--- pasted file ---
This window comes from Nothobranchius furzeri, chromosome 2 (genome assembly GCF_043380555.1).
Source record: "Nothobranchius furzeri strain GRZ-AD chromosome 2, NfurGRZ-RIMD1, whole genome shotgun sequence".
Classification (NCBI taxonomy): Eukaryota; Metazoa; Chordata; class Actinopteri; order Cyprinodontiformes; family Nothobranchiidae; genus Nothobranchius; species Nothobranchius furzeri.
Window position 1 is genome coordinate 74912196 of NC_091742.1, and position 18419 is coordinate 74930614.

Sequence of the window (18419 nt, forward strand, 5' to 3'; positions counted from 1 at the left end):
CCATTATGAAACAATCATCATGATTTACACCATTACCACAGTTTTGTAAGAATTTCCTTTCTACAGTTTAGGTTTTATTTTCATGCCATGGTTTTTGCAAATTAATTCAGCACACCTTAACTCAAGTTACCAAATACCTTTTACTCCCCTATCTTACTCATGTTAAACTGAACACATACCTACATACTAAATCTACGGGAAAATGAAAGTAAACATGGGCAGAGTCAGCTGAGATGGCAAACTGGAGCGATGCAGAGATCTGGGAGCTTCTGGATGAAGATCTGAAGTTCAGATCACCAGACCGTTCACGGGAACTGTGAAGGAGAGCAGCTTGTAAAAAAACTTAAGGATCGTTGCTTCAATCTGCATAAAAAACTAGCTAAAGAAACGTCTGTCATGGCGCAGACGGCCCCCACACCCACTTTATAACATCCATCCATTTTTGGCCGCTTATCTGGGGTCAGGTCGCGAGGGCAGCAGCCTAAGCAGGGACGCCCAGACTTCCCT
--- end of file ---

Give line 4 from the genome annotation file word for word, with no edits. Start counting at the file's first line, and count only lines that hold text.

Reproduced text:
Window position 1 is genome coordinate 74912196 of NC_091742.1, and position 18419 is coordinate 74930614.